LUCKNOW: As soon as the high-powered probe committee led by UP chief secretary Rajiv Kumar submitted its report into the reasons for the death of over 30 children at Baba Raghav Das Medical College in Gorakhpur to chief minister Yogi Adityanath, additional chief secretary of Medical Education Anita Bhatnagar Jain was removed from her post here on Tuesday.
Uttar Pradesh chief minister Yogi Adityanath had formed the committee on August 12 to probe the incident, a day after deaths of scores of children in the state-run BRD Medical College came to light.
Jain was transferred as deputy general of training, a relatively humdrum assignment for her as she has always been in the hustle and bustle of it.
Highly placed sources said, the axe may also fall on director general of Medical Education, KK Gupta. Having received the probe report by the chief secretary late Tuesday evening, the state government has also ordered the lodging of FIRs against half a dozen officials and top authorities of BRD Medical College. Sources said, the report also indicted the supplier of liquid oxygen responsible for irregularities, which led to the tragedy.
Meanwhile, in a late night development, three FIRs were lodged in Hazaratganj police station in the state capital Lucknow. The first one was lodged under sections dealing with corruption, second under sections dealing with negligence and the third was lodged against those who were found indulging in private practice.
While principal Dr RK Mishra of BRD Medical College and Liquid oxygen supplier — Pushap Sales — were named in the first two FIRs on the accusations of corruption and negligence, Dr Kafeel Ahmad was named in the third FIR for doing private practice.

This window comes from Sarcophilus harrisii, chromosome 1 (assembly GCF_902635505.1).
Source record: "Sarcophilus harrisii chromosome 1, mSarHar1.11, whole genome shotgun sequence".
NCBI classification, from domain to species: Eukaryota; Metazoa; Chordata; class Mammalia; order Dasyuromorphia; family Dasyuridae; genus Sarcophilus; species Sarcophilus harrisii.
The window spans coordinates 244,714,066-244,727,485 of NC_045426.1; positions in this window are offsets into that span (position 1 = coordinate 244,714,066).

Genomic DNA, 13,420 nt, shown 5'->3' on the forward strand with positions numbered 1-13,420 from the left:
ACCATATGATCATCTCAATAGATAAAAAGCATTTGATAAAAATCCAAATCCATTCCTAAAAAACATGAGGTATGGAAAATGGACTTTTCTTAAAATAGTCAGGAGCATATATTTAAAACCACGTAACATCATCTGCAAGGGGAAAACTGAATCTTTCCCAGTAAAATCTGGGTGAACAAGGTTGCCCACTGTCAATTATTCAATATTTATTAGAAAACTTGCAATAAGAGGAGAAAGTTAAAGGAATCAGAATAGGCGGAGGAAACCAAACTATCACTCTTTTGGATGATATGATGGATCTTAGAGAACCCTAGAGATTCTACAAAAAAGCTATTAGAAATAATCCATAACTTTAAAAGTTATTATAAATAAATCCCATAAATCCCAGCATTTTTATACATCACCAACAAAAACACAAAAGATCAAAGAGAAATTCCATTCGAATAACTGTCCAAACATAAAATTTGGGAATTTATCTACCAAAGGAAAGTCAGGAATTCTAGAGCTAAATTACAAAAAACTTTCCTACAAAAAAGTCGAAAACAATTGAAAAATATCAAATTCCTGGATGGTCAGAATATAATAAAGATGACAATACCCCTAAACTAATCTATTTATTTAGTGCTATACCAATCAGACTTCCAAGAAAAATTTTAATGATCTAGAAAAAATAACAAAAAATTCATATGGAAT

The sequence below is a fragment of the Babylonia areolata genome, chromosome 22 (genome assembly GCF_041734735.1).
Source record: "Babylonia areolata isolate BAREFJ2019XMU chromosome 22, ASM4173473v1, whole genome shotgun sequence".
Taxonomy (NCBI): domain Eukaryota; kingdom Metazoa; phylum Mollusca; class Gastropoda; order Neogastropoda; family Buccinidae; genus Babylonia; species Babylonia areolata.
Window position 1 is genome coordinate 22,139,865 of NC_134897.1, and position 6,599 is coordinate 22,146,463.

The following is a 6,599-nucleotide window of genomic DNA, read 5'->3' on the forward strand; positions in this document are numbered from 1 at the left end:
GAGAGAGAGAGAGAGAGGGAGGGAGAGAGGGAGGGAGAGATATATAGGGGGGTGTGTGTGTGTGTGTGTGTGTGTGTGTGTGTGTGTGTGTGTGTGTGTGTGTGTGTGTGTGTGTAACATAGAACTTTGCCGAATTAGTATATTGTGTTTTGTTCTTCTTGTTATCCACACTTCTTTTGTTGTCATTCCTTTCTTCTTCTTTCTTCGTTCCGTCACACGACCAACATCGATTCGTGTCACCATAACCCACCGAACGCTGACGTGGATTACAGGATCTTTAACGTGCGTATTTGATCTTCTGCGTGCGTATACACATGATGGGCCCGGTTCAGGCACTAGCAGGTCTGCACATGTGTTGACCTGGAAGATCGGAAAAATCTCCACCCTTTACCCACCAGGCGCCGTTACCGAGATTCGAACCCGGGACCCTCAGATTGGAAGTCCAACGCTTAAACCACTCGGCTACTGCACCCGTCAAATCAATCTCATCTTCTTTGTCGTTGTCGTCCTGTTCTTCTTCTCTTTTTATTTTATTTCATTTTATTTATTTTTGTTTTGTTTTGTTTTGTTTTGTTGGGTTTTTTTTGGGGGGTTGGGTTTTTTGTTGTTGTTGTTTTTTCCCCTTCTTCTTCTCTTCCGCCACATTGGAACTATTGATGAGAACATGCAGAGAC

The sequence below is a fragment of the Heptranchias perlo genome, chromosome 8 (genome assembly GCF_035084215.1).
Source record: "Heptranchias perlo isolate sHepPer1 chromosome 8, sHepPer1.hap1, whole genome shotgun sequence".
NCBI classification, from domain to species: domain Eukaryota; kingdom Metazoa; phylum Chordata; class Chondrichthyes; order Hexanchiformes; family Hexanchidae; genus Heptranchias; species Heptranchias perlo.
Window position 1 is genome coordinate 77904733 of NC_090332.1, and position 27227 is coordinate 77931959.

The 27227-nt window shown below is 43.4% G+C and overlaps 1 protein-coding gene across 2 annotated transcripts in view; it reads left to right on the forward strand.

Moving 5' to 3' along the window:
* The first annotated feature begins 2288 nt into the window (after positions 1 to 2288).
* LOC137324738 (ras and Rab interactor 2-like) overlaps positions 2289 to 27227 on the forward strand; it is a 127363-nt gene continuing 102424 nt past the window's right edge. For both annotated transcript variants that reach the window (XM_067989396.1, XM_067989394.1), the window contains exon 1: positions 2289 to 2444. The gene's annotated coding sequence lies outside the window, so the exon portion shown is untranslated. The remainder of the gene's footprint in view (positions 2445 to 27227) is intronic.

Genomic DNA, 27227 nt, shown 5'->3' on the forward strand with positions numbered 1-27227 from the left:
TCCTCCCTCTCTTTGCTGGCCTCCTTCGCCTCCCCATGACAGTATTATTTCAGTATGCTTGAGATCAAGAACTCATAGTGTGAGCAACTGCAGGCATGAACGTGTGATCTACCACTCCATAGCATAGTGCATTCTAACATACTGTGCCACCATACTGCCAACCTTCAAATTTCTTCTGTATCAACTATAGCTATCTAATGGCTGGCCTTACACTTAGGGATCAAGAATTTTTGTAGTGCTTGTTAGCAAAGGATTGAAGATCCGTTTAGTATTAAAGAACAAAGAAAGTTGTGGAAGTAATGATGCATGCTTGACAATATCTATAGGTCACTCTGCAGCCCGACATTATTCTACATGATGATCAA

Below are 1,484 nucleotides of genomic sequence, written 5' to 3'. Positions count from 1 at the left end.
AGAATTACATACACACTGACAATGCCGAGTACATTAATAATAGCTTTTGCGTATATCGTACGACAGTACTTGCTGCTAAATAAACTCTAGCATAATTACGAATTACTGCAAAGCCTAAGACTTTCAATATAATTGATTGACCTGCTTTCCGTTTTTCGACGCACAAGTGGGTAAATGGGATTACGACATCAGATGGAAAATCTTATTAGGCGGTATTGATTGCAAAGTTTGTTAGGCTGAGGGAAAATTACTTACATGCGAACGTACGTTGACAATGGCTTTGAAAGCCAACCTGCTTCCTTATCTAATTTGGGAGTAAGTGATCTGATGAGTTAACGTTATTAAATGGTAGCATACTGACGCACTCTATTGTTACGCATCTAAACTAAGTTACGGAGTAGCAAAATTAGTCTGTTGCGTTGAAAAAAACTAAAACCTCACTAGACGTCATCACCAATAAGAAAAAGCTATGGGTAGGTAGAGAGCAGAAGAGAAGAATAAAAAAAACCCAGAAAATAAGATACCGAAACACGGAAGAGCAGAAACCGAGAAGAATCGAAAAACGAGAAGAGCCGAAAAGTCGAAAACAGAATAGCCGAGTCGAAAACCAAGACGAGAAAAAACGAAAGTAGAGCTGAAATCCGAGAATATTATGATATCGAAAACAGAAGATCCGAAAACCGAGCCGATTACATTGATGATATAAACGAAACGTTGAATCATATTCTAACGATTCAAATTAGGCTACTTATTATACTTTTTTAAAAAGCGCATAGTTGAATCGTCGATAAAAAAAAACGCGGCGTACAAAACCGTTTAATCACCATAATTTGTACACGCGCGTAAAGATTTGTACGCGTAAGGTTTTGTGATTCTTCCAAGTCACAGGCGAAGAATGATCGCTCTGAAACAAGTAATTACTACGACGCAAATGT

It may be recalled that principal Dr RK Mishra was put under suspension and Dr Kafeel Ahamd was divested as nodal officer of encephalitis ward on the second day of the tragedy.
However, cabinet minister, Medical education, Ashutosh Tandon was spared. Tandon is the son of BJP veteran Lalji Tandon.
A total of 30 infants admitted to the state-run facility had died in a span of 48 hours, allegedly because of the disruption in oxygen supply due to pending payments to the supplier, a charge stoutly refuted by the state government.
The government has maintained that the children died due to different illnesses, including Japanese Encephalitis (JE) and there was no shortage of oxygen.
The situation had left the CM red faced as he had visited the medical college just 24 hours before the tragedy. Even PM Modi had taken cognizance of the major lapse and sent two union ministers to Gorakhpur to assess the situation.
The chief secretary, according to sources, had based his report on the findings of the four-member panel under him and also on the magisterial report ordered by Gorakhpur DM Rajiv Rautela and a report filed by the doctors sent by the PM.